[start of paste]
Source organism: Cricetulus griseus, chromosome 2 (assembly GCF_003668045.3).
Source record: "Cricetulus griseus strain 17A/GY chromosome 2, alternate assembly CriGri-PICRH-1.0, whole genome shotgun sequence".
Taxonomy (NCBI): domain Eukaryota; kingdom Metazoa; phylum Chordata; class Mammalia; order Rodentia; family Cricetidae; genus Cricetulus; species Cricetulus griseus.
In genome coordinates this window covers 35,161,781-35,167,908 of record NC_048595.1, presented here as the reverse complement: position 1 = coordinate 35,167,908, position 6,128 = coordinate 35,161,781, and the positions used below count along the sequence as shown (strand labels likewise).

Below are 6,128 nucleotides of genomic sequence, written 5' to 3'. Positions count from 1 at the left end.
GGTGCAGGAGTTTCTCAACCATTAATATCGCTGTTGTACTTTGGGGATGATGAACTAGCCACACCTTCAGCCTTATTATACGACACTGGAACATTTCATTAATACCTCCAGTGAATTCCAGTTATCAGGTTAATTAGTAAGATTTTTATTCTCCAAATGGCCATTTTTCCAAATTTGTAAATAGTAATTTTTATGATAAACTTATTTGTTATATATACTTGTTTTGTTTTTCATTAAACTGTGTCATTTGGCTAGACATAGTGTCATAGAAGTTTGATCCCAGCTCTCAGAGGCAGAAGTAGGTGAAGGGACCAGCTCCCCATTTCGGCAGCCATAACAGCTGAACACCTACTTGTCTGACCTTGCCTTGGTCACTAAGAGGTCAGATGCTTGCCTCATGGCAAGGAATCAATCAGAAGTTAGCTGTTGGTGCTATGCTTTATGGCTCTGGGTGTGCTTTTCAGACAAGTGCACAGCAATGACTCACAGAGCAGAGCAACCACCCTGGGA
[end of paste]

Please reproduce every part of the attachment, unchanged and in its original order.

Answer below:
Source organism: Cricetulus griseus, chromosome 2 (assembly GCF_003668045.3).
Source record: "Cricetulus griseus strain 17A/GY chromosome 2, alternate assembly CriGri-PICRH-1.0, whole genome shotgun sequence".
Taxonomy (NCBI): domain Eukaryota; kingdom Metazoa; phylum Chordata; class Mammalia; order Rodentia; family Cricetidae; genus Cricetulus; species Cricetulus griseus.
In genome coordinates this window covers 35,161,781-35,167,908 of record NC_048595.1, presented here as the reverse complement: position 1 = coordinate 35,167,908, position 6,128 = coordinate 35,161,781, and the positions used below count along the sequence as shown (strand labels likewise).

Below are 6,128 nucleotides of genomic sequence, written 5' to 3'. Positions count from 1 at the left end.
GGTGCAGGAGTTTCTCAACCATTAATATCGCTGTTGTACTTTGGGGATGATGAACTAGCCACACCTTCAGCCTTATTATACGACACTGGAACATTTCATTAATACCTCCAGTGAATTCCAGTTATCAGGTTAATTAGTAAGATTTTTATTCTCCAAATGGCCATTTTTCCAAATTTGTAAATAGTAATTTTTATGATAAACTTATTTGTTATATATACTTGTTTTGTTTTTCATTAAACTGTGTCATTTGGCTAGACATAGTGTCATAGAAGTTTGATCCCAGCTCTCAGAGGCAGAAGTAGGTGAAGGGACCAGCTCCCCATTTCGGCAGCCATAACAGCTGAACACCTACTTGTCTGACCTTGCCTTGGTCACTAAGAGGTCAGATGCTTGCCTCATGGCAAGGAATCAATCAGAAGTTAGCTGTTGGTGCTATGCTTTATGGCTCTGGGTGTGCTTTTCAGACAAGTGCACAGCAATGACTCACAGAGCAGAGCAACCACCCTGGGA